In defense of mind-executed algorithms

Once upon a time there was a programming course in Imagined Pascal. In this course, the exercises were exclusively algorithmic. To solve them, you couldn't use a computer. This was an imagined language after all. You could only use your mind.

It seemed unintelligent and in vain to run programs in your mind. The computer could run them in milliseconds and verify the unmistakable correctness of the solutions instantly.

But lately I have been thinking that when I was taking that course, I enjoyed programming more than ever. Isn't it weird? By using only paper and mind, I had to think exactly what the code would do, every possible scenario, with every possible value of every variable. As there was no compiler to catch me, I could get away running my potentially wrong execution path. But gradually testing all the execution paths when some of them were wrong was more fun when the compiler wasn't there to scream at me for not catching all possible trails from the beginning.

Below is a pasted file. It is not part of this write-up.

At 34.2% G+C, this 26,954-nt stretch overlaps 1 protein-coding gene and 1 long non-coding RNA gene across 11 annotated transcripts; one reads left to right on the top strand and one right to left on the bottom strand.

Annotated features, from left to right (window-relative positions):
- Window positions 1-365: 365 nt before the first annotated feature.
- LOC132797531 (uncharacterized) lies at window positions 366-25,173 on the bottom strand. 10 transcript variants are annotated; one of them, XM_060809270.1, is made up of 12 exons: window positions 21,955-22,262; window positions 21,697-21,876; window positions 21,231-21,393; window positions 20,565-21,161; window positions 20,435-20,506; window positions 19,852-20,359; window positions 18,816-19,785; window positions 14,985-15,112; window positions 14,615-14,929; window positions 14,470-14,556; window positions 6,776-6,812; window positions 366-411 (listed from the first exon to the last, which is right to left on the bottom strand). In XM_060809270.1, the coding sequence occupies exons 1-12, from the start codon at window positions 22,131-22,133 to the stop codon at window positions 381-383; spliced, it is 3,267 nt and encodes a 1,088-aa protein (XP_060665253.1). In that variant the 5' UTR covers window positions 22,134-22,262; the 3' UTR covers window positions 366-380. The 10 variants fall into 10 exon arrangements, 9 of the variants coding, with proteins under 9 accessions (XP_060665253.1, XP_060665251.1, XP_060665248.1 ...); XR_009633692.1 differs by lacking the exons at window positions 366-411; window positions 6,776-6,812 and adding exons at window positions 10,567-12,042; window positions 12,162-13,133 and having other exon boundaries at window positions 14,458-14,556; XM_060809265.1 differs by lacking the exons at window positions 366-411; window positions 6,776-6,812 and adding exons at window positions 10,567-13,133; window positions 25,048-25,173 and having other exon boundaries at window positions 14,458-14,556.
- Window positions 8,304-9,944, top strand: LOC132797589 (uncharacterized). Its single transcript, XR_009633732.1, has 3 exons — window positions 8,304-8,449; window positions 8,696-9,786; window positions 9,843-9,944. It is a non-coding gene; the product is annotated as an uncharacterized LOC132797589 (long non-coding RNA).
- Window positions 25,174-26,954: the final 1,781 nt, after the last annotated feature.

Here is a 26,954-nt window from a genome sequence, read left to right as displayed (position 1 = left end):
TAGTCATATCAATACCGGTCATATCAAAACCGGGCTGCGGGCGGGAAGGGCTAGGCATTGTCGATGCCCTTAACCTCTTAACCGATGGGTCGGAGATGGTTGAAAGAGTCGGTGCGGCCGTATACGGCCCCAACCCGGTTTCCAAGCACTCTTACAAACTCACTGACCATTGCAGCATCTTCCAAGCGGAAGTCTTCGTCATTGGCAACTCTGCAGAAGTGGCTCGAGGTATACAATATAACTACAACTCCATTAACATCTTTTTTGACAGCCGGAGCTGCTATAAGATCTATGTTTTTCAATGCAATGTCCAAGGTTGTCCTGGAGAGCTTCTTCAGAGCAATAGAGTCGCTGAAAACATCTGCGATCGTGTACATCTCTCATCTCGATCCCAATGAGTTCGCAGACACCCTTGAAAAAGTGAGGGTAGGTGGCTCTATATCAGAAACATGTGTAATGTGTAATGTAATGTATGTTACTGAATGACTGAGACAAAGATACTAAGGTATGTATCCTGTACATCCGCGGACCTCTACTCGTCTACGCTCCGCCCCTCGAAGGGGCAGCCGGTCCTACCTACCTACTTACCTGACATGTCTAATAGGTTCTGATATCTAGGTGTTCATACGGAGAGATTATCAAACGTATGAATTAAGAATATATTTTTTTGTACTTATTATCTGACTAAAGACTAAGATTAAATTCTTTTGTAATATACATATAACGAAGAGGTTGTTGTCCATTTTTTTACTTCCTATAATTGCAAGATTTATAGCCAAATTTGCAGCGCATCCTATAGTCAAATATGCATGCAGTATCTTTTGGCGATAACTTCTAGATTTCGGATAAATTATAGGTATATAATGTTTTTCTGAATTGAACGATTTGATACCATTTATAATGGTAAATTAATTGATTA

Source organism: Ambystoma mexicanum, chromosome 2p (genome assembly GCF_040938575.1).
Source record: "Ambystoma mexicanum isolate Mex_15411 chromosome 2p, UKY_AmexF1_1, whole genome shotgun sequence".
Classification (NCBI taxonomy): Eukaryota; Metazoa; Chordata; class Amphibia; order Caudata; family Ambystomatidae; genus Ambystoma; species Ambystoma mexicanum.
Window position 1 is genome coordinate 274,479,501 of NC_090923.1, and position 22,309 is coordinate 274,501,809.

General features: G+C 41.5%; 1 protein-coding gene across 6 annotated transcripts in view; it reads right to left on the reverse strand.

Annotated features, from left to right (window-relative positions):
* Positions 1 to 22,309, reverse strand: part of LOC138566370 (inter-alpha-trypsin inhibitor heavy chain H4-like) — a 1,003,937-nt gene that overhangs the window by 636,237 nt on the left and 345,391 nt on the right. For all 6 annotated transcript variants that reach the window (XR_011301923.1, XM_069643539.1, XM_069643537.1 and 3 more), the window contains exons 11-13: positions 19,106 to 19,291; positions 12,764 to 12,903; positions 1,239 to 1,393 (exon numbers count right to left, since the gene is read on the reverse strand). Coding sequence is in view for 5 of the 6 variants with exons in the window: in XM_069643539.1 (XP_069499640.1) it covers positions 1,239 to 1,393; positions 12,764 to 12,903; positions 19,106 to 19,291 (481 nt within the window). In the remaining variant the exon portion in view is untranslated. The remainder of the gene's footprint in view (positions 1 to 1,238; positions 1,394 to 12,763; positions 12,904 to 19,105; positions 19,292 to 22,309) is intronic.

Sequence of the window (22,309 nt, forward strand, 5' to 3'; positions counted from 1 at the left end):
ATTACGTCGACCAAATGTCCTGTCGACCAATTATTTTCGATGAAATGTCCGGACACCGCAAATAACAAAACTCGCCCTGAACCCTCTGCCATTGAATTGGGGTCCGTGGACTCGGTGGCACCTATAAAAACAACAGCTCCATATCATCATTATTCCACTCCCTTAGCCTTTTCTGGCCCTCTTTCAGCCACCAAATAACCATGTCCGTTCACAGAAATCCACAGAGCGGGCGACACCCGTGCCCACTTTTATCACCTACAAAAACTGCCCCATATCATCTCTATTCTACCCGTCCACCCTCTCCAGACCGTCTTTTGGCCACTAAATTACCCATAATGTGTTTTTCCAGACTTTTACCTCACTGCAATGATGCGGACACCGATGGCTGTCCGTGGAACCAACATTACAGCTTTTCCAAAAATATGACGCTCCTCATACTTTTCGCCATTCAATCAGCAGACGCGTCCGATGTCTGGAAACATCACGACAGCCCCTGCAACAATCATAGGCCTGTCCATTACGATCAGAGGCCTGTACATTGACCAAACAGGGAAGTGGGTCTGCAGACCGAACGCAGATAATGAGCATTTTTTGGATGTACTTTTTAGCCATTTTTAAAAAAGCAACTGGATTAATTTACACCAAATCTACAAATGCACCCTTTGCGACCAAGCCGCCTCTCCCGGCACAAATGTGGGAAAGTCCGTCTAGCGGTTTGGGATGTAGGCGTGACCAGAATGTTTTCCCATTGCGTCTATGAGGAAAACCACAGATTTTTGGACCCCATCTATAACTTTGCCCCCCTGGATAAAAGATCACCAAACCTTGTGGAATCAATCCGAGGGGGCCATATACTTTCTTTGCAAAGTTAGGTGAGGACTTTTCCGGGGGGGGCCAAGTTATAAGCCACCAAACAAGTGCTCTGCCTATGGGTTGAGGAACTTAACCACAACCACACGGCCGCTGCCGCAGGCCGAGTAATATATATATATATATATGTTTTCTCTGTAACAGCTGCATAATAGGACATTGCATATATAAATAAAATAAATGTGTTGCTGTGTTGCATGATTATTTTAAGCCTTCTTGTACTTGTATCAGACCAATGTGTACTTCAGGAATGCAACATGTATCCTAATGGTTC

The final ingredient of this type of entertainment is the existence of a teacher. The guarantee that one couldn't get away with a non-exhaustive mind execution.